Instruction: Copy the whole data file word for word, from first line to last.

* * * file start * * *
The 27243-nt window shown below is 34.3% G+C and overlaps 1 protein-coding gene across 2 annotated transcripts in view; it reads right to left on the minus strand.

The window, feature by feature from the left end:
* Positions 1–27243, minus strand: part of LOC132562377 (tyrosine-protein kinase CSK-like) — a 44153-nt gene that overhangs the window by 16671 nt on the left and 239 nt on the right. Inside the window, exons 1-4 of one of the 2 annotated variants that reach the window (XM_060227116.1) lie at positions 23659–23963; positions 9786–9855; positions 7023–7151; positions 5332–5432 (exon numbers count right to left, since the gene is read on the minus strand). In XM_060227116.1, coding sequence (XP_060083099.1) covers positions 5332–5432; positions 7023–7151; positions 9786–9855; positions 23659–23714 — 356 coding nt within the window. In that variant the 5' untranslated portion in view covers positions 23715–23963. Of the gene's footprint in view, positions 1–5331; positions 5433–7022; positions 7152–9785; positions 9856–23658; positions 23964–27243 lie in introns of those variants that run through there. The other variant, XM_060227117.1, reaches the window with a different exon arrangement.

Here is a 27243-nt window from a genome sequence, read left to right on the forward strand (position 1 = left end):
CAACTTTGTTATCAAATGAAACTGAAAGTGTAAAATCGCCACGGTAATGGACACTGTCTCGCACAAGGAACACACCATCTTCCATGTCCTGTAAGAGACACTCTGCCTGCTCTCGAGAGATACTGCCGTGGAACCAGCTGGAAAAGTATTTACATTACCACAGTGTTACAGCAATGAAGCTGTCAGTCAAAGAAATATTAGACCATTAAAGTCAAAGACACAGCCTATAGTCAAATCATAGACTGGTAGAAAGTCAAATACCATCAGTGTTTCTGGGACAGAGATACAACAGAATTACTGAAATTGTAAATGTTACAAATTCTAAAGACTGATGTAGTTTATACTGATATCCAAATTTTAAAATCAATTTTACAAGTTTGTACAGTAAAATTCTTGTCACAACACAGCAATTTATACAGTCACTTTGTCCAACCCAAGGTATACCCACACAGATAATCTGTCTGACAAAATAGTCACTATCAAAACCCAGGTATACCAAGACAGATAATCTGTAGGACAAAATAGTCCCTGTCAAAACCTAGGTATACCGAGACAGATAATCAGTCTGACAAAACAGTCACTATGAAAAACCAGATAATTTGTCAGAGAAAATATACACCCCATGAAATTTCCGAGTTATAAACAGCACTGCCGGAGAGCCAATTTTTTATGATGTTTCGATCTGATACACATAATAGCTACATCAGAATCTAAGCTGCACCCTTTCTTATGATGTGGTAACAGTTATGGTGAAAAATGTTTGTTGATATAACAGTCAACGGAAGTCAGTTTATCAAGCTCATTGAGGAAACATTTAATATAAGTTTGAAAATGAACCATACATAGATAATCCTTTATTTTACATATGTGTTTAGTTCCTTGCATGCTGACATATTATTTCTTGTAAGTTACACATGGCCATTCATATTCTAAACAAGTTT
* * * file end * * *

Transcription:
The 27243-nt window shown below is 34.3% G+C and overlaps 1 protein-coding gene across 2 annotated transcripts in view; it reads right to left on the minus strand.

The window, feature by feature from the left end:
* Positions 1–27243, minus strand: part of LOC132562377 (tyrosine-protein kinase CSK-like) — a 44153-nt gene that overhangs the window by 16671 nt on the left and 239 nt on the right. Inside the window, exons 1-4 of one of the 2 annotated variants that reach the window (XM_060227116.1) lie at positions 23659–23963; positions 9786–9855; positions 7023–7151; positions 5332–5432 (exon numbers count right to left, since the gene is read on the minus strand). In XM_060227116.1, coding sequence (XP_060083099.1) covers positions 5332–5432; positions 7023–7151; positions 9786–9855; positions 23659–23714 — 356 coding nt within the window. In that variant the 5' untranslated portion in view covers positions 23715–23963. Of the gene's footprint in view, positions 1–5331; positions 5433–7022; positions 7152–9785; positions 9856–23658; positions 23964–27243 lie in introns of those variants that run through there. The other variant, XM_060227117.1, reaches the window with a different exon arrangement.

Here is a 27243-nt window from a genome sequence, read left to right on the forward strand (position 1 = left end):
CAACTTTGTTATCAAATGAAACTGAAAGTGTAAAATCGCCACGGTAATGGACACTGTCTCGCACAAGGAACACACCATCTTCCATGTCCTGTAAGAGACACTCTGCCTGCTCTCGAGAGATACTGCCGTGGAACCAGCTGGAAAAGTATTTACATTACCACAGTGTTACAGCAATGAAGCTGTCAGTCAAAGAAATATTAGACCATTAAAGTCAAAGACACAGCCTATAGTCAAATCATAGACTGGTAGAAAGTCAAATACCATCAGTGTTTCTGGGACAGAGATACAACAGAATTACTGAAATTGTAAATGTTACAAATTCTAAAGACTGATGTAGTTTATACTGATATCCAAATTTTAAAATCAATTTTACAAGTTTGTACAGTAAAATTCTTGTCACAACACAGCAATTTATACAGTCACTTTGTCCAACCCAAGGTATACCCACACAGATAATCTGTCTGACAAAATAGTCACTATCAAAACCCAGGTATACCAAGACAGATAATCTGTAGGACAAAATAGTCCCTGTCAAAACCTAGGTATACCGAGACAGATAATCAGTCTGACAAAACAGTCACTATGAAAAACCAGATAATTTGTCAGAGAAAATATACACCCCATGAAATTTCCGAGTTATAAACAGCACTGCCGGAGAGCCAATTTTTTATGATGTTTCGATCTGATACACATAATAGCTACATCAGAATCTAAGCTGCACCCTTTCTTATGATGTGGTAACAGTTATGGTGAAAAATGTTTGTTGATATAACAGTCAACGGAAGTCAGTTTATCAAGCTCATTGAGGAAACATTTAATATAAGTTTGAAAATGAACCATACATAGATAATCCTTTATTTTACATATGTGTTTAGTTCCTTGCATGCTGACATATTATTTCTTGTAAGTTACACATGGCCATTCATATTCTAAACAAGTTT